Dear Political Blogs: Be As Partisan As You Like, But Don’t Make Your Readers Stupid

It's a coincidence that Monsanto had the better legal argument each time, yes. Is that what you mean?

It’s a coincidence that Monsanto had the better legal argument each time, yes. Is that what you mean?

It pains me greatly when a Facebook friend (and real friend too) posts something from a right-wing or left-wing website that is ignorant and misleading, as if she has something enlightening to share. Then I am forced to point out that 1) the post was written by someone pretending to have knowledge he did not; 2) those agreeing with him and assuming he had a valid point are hanging out with like-minded partisans who reinforce each others’ happy misconceptions, and 3) that the lawyers who cheer on conclusions that can only be explained by the fact that the concluder can’t spell law, much less under stand it. This typically loses two to ten names off my Facebook friends list. Well, too bad. They should be ashamed of themselves.

The case I have in mind: a site called “Forward Progressive: Forward Thinking for Progressive Action”—hmmm, I think it is a progressive site!—attacked Clarence Thomas for his participation in the recent SCOTUS decision in Bowman v. Monsanto. The Court ruled for Monsanto in a patent case against farmers in a matter involving the reproduction of products whose patents have expired. To Dyssa Fuchs, the writer for Forward Progressive in this case, Thomas had a clear conflict of interest and should have recused himself.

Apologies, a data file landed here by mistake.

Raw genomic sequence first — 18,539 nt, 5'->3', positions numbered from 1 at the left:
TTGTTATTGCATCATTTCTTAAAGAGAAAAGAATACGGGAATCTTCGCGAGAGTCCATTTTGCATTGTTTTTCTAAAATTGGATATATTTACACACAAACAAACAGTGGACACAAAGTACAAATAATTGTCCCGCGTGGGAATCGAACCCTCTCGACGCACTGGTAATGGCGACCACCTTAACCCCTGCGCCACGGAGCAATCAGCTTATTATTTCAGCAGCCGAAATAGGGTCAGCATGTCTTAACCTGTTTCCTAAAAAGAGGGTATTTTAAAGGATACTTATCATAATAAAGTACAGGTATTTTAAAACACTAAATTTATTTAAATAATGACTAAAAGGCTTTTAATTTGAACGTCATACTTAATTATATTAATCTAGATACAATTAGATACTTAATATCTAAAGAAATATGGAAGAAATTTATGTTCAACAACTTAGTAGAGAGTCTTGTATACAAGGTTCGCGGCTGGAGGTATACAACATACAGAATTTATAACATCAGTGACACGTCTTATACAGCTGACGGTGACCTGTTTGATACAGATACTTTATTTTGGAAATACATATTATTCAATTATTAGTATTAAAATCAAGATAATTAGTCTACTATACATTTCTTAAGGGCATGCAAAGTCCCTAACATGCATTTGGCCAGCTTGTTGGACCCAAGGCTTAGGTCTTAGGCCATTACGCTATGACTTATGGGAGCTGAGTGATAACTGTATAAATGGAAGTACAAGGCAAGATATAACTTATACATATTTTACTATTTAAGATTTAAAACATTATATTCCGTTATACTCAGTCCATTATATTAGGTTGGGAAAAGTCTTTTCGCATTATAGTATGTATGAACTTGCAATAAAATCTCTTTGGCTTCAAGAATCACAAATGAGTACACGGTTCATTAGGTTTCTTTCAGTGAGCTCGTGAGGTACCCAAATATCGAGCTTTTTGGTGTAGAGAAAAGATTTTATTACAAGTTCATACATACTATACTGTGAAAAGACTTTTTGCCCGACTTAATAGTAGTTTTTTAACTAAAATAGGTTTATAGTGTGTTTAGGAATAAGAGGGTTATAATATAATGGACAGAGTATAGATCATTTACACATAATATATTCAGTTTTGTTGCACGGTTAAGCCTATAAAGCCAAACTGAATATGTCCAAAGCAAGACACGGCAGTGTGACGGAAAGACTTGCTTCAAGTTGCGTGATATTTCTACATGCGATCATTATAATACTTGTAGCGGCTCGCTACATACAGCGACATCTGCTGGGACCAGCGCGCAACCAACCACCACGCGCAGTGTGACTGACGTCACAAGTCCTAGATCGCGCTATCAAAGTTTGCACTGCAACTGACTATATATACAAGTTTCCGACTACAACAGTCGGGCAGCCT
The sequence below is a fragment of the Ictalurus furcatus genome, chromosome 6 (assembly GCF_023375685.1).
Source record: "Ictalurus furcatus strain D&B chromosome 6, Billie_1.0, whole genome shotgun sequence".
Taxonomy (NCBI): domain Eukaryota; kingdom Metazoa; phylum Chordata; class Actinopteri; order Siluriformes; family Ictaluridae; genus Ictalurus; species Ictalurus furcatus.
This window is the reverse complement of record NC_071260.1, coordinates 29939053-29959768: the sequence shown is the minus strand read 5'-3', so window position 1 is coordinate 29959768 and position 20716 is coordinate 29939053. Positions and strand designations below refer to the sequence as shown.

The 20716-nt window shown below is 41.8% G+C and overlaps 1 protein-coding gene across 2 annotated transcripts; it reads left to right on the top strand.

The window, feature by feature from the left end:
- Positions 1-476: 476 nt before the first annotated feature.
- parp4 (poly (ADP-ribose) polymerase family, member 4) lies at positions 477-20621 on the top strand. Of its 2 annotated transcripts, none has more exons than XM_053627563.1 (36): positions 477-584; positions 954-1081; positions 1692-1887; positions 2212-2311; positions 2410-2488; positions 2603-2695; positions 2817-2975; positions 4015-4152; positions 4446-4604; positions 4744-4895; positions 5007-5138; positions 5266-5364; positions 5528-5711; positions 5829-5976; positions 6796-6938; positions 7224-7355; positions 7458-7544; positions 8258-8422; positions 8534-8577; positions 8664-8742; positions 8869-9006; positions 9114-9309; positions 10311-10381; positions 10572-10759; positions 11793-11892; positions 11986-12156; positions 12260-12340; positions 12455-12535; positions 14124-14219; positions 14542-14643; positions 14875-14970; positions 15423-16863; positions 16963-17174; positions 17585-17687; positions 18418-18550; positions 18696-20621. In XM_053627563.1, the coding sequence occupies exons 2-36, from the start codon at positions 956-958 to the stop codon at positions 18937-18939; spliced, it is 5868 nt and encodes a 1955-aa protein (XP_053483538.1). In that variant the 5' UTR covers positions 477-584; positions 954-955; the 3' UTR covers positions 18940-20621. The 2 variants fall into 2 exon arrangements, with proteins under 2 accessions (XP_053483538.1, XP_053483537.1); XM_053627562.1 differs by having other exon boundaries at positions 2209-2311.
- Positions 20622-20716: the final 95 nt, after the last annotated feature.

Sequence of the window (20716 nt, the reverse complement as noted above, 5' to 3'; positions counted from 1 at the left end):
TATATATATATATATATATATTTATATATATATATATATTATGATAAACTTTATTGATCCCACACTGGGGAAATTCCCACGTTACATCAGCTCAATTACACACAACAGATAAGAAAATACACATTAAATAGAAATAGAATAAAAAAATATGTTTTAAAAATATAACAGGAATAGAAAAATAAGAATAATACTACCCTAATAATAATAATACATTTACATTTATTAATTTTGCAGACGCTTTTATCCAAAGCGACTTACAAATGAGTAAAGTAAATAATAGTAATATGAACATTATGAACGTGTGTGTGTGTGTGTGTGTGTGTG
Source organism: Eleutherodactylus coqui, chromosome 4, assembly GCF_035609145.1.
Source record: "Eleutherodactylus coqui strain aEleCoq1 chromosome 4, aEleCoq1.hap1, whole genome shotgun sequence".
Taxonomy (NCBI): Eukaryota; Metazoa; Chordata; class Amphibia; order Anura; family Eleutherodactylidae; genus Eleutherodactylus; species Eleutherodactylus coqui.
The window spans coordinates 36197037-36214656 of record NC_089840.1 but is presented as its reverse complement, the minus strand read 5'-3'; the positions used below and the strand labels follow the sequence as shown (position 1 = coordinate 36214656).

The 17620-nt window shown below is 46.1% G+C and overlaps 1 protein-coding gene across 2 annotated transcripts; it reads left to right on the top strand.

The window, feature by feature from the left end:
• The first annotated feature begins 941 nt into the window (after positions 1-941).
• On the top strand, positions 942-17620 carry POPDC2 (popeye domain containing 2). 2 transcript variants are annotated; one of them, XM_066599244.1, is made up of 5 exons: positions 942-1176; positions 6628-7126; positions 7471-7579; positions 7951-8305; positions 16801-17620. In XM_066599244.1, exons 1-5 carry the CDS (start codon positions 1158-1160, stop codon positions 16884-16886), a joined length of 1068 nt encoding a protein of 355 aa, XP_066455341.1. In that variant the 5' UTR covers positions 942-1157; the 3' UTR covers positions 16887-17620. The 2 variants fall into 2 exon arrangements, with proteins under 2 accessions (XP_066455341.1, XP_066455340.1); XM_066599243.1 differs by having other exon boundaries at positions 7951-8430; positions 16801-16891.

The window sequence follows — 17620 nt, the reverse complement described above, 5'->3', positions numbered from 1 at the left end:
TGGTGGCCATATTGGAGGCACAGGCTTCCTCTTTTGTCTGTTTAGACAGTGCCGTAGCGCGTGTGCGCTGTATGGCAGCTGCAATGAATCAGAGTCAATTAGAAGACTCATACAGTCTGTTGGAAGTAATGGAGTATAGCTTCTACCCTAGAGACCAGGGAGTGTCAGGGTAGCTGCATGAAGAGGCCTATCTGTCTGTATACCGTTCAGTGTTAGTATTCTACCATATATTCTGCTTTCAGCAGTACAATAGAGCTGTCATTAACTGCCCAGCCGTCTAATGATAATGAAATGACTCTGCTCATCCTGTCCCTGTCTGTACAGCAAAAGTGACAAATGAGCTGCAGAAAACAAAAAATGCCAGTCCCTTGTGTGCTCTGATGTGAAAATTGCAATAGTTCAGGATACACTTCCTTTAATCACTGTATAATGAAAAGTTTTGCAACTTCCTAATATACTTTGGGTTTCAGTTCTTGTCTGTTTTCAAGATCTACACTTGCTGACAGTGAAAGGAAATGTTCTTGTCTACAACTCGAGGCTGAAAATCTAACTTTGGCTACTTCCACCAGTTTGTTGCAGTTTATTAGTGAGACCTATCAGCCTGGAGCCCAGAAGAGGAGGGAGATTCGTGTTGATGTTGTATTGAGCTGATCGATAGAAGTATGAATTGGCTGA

She cites the judicial code, she cites the U.S. statutes, she–of course—cites her belief that Monsanto is evil, and of course, like all good progressives, she hates Thomas, who has the effrontery to be both a hard-core conservative and black. The fact is, however, that she has no idea what she is talking about. Thomas had no conflict of interest in this case, nor does he have an “appearance of impropriety” problem because someone determined to prove that he is corrupt doesn’t understand what improprieties or judicial conflicts are, or for that matter, what lawyers do. Continue reading